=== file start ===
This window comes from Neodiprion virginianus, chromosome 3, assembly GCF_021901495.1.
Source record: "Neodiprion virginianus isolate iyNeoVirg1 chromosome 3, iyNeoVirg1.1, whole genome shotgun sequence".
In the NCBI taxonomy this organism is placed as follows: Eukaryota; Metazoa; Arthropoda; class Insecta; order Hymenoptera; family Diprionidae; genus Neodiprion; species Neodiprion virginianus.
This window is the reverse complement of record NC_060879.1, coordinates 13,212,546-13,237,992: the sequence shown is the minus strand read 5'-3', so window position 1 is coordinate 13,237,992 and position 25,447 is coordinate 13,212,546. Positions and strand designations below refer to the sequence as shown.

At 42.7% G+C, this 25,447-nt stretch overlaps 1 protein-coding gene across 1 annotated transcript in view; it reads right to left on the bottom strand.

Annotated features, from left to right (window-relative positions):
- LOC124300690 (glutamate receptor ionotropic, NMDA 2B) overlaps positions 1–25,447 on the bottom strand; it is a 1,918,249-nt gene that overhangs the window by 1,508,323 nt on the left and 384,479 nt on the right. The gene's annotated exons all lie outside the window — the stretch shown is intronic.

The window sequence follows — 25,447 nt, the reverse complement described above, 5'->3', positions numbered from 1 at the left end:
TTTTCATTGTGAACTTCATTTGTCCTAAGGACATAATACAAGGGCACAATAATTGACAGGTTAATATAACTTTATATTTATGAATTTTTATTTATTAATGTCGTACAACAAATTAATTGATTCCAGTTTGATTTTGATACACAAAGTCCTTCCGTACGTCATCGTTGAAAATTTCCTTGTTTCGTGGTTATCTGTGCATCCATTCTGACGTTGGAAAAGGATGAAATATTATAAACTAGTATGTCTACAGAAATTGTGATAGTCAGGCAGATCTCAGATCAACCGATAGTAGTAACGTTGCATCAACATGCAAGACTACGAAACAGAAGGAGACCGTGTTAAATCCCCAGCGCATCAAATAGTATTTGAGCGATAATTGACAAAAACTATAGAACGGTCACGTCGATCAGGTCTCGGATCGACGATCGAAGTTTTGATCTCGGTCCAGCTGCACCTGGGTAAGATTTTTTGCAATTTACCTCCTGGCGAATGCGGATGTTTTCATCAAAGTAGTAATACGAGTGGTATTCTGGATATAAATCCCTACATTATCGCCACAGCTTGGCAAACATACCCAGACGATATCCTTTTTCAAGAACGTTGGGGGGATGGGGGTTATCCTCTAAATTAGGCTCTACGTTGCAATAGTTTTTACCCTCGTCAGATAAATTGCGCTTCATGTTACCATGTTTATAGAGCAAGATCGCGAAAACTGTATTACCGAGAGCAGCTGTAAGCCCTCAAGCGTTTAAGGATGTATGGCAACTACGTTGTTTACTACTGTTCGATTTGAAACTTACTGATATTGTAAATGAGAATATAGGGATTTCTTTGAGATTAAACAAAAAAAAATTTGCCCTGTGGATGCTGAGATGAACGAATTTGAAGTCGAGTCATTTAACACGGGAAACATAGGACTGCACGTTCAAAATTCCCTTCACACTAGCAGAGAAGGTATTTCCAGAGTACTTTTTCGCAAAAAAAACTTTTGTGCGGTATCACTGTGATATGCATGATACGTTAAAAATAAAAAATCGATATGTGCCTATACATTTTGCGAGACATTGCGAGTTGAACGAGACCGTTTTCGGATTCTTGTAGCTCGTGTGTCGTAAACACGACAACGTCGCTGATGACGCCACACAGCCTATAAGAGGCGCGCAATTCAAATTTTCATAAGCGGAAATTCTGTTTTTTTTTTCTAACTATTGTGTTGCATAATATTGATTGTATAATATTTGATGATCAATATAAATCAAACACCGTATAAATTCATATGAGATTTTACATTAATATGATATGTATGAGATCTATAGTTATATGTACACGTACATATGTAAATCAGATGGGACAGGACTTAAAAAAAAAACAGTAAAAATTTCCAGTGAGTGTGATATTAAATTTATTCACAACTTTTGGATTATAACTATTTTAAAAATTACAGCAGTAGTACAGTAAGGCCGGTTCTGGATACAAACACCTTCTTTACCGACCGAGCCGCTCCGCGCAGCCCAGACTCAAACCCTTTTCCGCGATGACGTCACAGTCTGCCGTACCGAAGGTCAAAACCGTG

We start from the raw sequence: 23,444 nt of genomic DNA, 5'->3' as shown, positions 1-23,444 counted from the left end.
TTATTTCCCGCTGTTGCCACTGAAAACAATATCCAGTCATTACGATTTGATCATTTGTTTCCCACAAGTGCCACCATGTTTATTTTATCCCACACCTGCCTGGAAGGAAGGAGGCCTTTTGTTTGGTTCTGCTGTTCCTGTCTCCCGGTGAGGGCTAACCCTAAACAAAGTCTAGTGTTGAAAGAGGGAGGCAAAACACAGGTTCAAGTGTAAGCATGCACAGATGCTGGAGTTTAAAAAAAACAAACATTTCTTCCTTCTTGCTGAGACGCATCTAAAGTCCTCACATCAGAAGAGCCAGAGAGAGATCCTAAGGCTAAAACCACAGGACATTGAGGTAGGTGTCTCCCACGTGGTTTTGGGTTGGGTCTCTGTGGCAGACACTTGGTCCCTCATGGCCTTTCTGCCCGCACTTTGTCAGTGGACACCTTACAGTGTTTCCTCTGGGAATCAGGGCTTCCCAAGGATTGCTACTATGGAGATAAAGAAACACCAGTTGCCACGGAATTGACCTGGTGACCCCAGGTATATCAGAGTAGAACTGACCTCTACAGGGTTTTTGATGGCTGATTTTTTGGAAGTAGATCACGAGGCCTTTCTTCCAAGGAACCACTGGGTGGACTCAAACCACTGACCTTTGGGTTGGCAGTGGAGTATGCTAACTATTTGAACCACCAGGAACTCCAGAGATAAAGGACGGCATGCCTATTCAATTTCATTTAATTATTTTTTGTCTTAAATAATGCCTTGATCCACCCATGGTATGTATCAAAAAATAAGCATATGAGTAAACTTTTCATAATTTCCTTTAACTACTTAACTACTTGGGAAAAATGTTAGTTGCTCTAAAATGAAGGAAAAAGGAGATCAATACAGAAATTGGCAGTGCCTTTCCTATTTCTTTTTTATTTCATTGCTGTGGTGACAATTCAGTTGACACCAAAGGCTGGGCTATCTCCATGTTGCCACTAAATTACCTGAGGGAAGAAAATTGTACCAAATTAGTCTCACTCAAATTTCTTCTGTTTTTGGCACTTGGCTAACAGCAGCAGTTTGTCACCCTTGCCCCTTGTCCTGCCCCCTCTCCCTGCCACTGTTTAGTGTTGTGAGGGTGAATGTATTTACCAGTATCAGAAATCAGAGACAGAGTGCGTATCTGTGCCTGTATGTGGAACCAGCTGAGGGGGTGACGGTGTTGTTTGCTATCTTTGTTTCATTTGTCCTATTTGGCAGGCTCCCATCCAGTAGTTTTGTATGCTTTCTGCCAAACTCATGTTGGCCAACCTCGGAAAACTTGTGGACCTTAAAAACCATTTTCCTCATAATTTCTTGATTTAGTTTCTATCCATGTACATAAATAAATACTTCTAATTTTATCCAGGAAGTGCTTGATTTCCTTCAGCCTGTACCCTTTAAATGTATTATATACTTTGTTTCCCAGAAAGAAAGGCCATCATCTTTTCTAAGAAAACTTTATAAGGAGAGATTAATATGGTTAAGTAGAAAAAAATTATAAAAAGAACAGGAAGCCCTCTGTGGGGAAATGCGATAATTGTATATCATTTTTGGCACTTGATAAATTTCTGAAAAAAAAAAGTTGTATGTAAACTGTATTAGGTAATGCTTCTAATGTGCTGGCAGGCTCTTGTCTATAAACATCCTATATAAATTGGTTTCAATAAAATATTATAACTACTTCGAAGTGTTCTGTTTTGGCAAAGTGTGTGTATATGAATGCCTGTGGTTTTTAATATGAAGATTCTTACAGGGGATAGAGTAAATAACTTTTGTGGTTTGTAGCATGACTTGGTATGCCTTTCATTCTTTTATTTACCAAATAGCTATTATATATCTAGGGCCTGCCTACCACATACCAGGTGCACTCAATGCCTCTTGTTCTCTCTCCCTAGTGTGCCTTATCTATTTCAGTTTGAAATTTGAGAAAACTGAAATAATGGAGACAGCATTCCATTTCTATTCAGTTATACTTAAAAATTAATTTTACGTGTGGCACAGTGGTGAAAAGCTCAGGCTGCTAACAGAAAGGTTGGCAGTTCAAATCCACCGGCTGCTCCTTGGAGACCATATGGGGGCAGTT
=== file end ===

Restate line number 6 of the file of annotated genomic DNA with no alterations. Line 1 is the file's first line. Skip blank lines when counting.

Annotated features, from left to right (window-relative positions):